In addition to employer engagement, this program provides the opportunity to create more part-time job fairs. While other offices may not always have the bandwidth or time for these, career services is where job fairs thrive. In my office, we plan to pilot a part-time job fair by tapping into employers that hire students for part-time summer work.
Housing JLD within the career services office allows the coordinator to look at the program from a career developmental lens. For example, the JLD coordinator can assist with resumes and other job-search documents to solidify the student’s pathway to a part-time position. In addition, following the part-time experience, the JLD coordinator can assist students with how to portray their part-time work experiences on their resumes and coach them on how to speak about such experiences with graduate schools and employers offering full-time positions.
As career professionals, we know how significant a part-time job can be in the next step after graduation, but the student does not always realize that. For example, a senior majoring in engineering who worked at a retail store during his or her freshmen and sophomore years may be having difficulty explaining how this experience could be relevant to full-time engineering positions. Through our career development lens, we can explain the NACE career readiness competencies to the student and share how these eight core aspects can help a new college graduate succeed in the workplace. We can speak about how the student’s part-time work—which included becoming a shift supervisor—relates to those competencies, including teamwork, professionalism, and leadership. In this case, the student’s coursework and internships relate directly to engineering, and the transferrable skills the student developed from the retail job will demonstrate that the student can be a dedicated and professional worker, making the student attractive to many engineering employers.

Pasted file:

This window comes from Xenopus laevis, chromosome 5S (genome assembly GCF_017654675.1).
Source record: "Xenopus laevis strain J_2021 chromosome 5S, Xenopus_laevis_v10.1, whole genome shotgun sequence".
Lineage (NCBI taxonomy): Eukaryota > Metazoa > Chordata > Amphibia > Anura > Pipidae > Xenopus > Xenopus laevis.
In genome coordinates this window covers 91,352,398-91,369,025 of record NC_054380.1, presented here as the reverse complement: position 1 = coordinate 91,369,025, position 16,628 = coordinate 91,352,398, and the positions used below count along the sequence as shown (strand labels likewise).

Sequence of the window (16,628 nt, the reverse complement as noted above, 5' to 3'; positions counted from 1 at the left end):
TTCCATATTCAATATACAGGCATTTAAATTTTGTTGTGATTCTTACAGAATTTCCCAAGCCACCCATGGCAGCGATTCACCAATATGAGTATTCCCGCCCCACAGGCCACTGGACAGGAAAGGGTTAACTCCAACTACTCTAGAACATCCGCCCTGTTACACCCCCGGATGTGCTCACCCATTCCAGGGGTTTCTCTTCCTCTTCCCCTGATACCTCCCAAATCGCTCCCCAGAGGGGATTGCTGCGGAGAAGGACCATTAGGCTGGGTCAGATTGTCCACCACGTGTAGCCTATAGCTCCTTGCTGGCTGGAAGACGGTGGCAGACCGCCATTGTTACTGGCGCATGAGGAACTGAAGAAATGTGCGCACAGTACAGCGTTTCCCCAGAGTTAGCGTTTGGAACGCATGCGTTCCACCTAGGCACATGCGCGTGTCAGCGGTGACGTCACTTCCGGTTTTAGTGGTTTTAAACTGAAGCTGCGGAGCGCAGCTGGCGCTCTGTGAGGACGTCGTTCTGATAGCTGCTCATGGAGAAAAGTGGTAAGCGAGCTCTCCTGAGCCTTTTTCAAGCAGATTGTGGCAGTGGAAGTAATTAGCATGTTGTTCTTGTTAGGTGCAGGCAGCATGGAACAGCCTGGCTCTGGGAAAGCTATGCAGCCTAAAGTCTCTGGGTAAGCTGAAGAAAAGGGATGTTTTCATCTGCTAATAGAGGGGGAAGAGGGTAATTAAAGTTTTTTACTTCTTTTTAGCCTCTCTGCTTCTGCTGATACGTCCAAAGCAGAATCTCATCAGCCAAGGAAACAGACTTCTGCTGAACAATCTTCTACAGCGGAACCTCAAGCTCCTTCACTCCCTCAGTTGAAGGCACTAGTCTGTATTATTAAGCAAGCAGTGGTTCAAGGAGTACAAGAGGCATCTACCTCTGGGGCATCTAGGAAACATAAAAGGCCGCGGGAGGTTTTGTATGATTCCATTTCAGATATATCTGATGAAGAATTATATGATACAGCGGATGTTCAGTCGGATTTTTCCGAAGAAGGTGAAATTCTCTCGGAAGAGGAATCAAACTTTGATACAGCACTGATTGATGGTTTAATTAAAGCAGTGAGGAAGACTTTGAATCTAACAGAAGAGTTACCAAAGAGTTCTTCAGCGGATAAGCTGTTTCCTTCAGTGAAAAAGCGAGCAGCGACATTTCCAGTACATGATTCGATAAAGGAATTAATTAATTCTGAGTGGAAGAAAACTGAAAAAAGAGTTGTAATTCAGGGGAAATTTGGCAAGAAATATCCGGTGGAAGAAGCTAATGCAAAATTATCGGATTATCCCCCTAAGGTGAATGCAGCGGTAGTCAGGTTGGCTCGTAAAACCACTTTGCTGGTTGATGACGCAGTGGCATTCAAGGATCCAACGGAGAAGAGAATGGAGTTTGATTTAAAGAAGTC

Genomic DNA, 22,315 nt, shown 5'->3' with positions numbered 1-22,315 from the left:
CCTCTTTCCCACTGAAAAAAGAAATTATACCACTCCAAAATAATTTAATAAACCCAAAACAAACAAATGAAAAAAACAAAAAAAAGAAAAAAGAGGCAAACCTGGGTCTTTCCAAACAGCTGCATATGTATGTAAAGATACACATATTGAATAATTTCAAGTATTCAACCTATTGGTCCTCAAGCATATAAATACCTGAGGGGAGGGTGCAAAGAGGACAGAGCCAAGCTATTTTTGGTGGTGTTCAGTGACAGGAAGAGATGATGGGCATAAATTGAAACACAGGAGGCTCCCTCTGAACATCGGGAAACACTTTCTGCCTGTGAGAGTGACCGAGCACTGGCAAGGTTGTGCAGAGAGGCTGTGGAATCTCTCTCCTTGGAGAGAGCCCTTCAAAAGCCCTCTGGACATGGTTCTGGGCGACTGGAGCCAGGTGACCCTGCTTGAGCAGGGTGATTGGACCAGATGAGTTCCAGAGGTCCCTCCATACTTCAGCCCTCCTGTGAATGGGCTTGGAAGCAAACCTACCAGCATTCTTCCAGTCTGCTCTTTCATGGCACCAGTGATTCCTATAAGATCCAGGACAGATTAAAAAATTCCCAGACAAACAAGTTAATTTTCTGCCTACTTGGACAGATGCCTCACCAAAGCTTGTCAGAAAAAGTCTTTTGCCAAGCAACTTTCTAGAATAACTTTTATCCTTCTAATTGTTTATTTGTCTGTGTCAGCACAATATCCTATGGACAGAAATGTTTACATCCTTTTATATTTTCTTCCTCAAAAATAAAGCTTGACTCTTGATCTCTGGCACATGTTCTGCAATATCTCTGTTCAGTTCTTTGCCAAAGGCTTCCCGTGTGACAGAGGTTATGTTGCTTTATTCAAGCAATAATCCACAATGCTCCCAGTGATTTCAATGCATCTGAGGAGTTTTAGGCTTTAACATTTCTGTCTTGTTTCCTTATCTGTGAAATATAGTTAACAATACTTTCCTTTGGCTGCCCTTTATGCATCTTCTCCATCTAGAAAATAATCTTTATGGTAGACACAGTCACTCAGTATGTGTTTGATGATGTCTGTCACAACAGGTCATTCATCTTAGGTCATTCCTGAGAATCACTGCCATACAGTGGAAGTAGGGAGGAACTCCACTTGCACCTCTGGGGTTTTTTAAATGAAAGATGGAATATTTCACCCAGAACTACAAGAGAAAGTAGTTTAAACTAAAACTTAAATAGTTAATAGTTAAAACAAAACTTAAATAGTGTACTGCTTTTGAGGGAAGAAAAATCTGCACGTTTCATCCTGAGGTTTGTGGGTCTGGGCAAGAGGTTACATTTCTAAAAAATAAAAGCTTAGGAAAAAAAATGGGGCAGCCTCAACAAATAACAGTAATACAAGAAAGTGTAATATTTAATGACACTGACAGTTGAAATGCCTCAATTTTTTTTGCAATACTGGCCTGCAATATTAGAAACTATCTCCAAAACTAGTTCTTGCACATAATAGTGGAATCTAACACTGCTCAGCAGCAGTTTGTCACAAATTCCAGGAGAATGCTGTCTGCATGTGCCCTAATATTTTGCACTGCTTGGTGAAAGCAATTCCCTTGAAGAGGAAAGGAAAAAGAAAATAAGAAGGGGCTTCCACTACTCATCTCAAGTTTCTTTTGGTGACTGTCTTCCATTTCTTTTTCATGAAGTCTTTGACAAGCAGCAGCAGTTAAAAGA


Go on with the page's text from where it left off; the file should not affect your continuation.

If JLD is housed in the career services entity on campus, the program coordinator is also equipped with theory to help support the importance of part-time jobs and is better able to market them to students.
For example, the coordinator may use the cognitive information processing (CIP) approach, developed by researchers at Florida State University, which is focused on career thinking and decision-making. One component of this theory is the information processing pyramid. Each component of the pyramid focuses on three domains: executive processing, decision-making skills, and knowledge domains. These represent everything one must analyze before making a career-based decision. The knowledge domain focuses on one’s own interests and skills. In thinking about their part-time jobs, students are given an opportunity to see what skills they are good at and others that they need to build on.